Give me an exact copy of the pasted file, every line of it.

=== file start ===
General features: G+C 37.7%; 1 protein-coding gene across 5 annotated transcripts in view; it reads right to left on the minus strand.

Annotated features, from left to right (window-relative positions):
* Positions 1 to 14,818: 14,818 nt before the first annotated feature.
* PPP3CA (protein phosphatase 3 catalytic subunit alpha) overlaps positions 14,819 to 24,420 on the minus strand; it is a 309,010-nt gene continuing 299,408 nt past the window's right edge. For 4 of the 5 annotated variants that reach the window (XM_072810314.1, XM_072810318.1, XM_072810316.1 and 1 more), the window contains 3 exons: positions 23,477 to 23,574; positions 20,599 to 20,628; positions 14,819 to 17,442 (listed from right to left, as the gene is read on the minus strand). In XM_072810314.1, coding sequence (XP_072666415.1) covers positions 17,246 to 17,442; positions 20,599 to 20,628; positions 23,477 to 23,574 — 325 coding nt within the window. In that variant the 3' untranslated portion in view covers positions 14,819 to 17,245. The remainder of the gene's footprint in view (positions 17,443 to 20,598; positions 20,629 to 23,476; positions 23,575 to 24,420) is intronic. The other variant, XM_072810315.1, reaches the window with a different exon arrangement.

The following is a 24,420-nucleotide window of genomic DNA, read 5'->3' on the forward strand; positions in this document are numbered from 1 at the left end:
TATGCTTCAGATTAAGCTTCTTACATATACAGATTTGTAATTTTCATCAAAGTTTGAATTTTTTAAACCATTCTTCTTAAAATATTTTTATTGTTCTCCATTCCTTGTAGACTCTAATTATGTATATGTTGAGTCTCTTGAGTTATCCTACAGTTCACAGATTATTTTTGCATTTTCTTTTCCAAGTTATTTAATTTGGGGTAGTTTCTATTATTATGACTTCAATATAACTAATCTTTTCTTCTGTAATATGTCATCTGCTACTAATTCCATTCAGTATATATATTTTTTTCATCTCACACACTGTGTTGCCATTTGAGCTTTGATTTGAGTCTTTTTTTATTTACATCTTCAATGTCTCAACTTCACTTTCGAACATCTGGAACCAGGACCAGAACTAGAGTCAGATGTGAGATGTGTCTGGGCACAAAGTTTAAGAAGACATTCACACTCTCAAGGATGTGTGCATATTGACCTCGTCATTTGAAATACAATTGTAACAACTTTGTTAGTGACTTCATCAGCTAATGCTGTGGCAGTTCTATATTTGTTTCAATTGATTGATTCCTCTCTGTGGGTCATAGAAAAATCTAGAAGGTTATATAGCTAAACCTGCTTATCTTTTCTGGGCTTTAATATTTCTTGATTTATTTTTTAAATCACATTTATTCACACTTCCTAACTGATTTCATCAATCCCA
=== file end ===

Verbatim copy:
General features: G+C 37.7%; 1 protein-coding gene across 5 annotated transcripts in view; it reads right to left on the minus strand.

Annotated features, from left to right (window-relative positions):
* Positions 1 to 14,818: 14,818 nt before the first annotated feature.
* PPP3CA (protein phosphatase 3 catalytic subunit alpha) overlaps positions 14,819 to 24,420 on the minus strand; it is a 309,010-nt gene continuing 299,408 nt past the window's right edge. For 4 of the 5 annotated variants that reach the window (XM_072810314.1, XM_072810318.1, XM_072810316.1 and 1 more), the window contains 3 exons: positions 23,477 to 23,574; positions 20,599 to 20,628; positions 14,819 to 17,442 (listed from right to left, as the gene is read on the minus strand). In XM_072810314.1, coding sequence (XP_072666415.1) covers positions 17,246 to 17,442; positions 20,599 to 20,628; positions 23,477 to 23,574 — 325 coding nt within the window. In that variant the 3' untranslated portion in view covers positions 14,819 to 17,245. The remainder of the gene's footprint in view (positions 17,443 to 20,598; positions 20,629 to 23,476; positions 23,575 to 24,420) is intronic. The other variant, XM_072810315.1, reaches the window with a different exon arrangement.

The following is a 24,420-nucleotide window of genomic DNA, read 5'->3' on the forward strand; positions in this document are numbered from 1 at the left end:
TATGCTTCAGATTAAGCTTCTTACATATACAGATTTGTAATTTTCATCAAAGTTTGAATTTTTTAAACCATTCTTCTTAAAATATTTTTATTGTTCTCCATTCCTTGTAGACTCTAATTATGTATATGTTGAGTCTCTTGAGTTATCCTACAGTTCACAGATTATTTTTGCATTTTCTTTTCCAAGTTATTTAATTTGGGGTAGTTTCTATTATTATGACTTCAATATAACTAATCTTTTCTTCTGTAATATGTCATCTGCTACTAATTCCATTCAGTATATATATTTTTTTCATCTCACACACTGTGTTGCCATTTGAGCTTTGATTTGAGTCTTTTTTTATTTACATCTTCAATGTCTCAACTTCACTTTCGAACATCTGGAACCAGGACCAGAACTAGAGTCAGATGTGAGATGTGTCTGGGCACAAAGTTTAAGAAGACATTCACACTCTCAAGGATGTGTGCATATTGACCTCGTCATTTGAAATACAATTGTAACAACTTTGTTAGTGACTTCATCAGCTAATGCTGTGGCAGTTCTATATTTGTTTCAATTGATTGATTCCTCTCTGTGGGTCATAGAAAAATCTAGAAGGTTATATAGCTAAACCTGCTTATCTTTTCTGGGCTTTAATATTTCTTGATTTATTTTTTAAATCACATTTATTCACACTTCCTAACTGATTTCATCAATCCCA